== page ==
We also wonder if the Swede’s moving away from his tribe (a Jewish identity), in the name of an assimilation that has not really happened, creates a vacuum in his child’s life that she tries to fill with her own individually created belief systems? Or is it only a case of crisis paralysis, for as the book progresses, Swede Levov seems unable to take any coherent action vis-à-vis his daughter. I could not help taking my musings further- so much land and so few people - you either farm the land or you squire it, or you move beyond the suburban. Is America creating little family islands brooding in provincial isolation, tinderboxes ready to explode anyway? It is amazing that one can get so carried away about the imaginary doings of imaginary characters. 

But still. Kuch khatakta hai. Ennomo neruderethey! And the more I think, the more I feel that it is the character of the Swede that does not sit right for me. He sounds wonderfully good childy in his John Appleseed fantasy, right up to when his daughter reaches adolescence. But is it possible that such a man would achieve all his dreams? In my limited experience, our gifts and talents give us a start in life, but what one makes of a business or a marriage requires character, and while self-delusion helps, it is never enough. The Swede could not have been such a babe in the woods, such an innocent if he came this far. And I do get it; there is an underside to him, steely or weak you decide, the side that does not see alternative scenarios, that walks away from a broken engagement, a broken marriage, the faith. I suppose he finds it more difficult to walk away from a broken child, but would such a character anguish like that? Who knows? I had to ask others.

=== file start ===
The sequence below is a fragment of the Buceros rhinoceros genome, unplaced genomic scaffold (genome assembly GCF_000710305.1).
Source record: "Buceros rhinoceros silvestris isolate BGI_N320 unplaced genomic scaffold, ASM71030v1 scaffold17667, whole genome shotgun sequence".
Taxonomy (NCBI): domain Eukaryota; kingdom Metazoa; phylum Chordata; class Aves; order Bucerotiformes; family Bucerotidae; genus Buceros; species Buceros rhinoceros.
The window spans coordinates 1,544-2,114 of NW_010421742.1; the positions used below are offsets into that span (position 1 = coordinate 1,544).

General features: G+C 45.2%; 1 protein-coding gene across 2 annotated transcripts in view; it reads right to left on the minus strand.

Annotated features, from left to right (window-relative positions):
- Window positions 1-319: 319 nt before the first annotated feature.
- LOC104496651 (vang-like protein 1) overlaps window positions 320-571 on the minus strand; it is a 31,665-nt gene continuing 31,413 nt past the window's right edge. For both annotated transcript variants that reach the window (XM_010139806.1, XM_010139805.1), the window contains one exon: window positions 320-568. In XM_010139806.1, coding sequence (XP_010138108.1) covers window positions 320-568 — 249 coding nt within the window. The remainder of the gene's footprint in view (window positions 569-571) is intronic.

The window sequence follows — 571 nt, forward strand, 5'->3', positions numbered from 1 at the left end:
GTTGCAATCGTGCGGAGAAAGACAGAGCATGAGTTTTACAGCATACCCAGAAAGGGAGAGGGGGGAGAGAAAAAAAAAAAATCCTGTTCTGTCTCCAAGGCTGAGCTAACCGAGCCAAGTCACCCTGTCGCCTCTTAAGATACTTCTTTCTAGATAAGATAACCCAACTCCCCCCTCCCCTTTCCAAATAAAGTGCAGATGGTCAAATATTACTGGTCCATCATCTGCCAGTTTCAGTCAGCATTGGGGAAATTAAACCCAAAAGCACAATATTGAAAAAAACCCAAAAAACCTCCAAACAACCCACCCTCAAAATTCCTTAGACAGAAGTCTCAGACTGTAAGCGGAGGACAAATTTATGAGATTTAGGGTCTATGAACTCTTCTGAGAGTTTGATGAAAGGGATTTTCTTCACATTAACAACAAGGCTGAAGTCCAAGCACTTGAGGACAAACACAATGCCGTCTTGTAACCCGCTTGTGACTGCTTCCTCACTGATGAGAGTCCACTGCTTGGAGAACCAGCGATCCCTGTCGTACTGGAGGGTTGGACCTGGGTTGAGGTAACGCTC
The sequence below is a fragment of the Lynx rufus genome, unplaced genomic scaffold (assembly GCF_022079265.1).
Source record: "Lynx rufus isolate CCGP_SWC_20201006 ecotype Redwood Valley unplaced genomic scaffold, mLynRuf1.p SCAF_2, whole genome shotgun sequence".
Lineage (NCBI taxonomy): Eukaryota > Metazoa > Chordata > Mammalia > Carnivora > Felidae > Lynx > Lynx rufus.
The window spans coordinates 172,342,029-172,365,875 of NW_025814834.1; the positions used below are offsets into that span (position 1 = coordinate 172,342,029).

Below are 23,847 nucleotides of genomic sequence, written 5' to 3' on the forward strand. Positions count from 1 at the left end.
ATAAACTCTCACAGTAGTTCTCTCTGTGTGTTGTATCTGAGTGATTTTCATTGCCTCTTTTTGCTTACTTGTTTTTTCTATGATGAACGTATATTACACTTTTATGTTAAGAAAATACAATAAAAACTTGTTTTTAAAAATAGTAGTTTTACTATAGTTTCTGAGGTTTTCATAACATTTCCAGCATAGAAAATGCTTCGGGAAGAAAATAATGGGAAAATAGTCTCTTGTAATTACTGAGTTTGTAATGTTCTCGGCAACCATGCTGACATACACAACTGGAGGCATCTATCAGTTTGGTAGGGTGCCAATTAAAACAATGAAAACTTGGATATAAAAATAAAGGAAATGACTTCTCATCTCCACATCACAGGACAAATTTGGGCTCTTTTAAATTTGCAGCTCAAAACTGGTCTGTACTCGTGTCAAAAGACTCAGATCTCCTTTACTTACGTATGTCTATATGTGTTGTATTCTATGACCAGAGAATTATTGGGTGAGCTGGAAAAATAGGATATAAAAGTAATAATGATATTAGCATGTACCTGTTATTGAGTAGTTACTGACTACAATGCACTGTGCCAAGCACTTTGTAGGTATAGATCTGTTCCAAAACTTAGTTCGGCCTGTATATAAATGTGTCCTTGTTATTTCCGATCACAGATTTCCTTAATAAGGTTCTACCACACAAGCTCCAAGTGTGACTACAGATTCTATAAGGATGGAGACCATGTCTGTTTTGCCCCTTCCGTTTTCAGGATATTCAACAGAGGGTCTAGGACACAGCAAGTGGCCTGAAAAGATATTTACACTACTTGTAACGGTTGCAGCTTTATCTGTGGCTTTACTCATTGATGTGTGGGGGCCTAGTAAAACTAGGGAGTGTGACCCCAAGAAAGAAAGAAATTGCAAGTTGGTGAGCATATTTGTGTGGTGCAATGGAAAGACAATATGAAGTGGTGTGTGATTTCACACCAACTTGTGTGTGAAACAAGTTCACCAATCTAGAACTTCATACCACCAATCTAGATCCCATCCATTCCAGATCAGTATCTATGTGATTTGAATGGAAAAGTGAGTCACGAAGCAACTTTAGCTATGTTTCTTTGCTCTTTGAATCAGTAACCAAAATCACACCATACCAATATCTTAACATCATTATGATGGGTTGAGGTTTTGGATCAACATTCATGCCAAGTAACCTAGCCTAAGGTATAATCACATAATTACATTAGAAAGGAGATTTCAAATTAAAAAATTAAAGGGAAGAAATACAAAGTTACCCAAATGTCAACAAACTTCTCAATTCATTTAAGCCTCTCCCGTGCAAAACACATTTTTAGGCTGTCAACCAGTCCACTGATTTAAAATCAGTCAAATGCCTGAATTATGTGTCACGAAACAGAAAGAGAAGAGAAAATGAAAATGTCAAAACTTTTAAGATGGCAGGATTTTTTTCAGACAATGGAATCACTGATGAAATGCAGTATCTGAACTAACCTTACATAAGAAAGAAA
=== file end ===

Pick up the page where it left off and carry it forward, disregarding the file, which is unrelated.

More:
Tarun was like – Swede Levov realizes that he cannot accommodate his daughter in the life he has made for himself, and that is his tragedy. Alright. I went to the book discussion.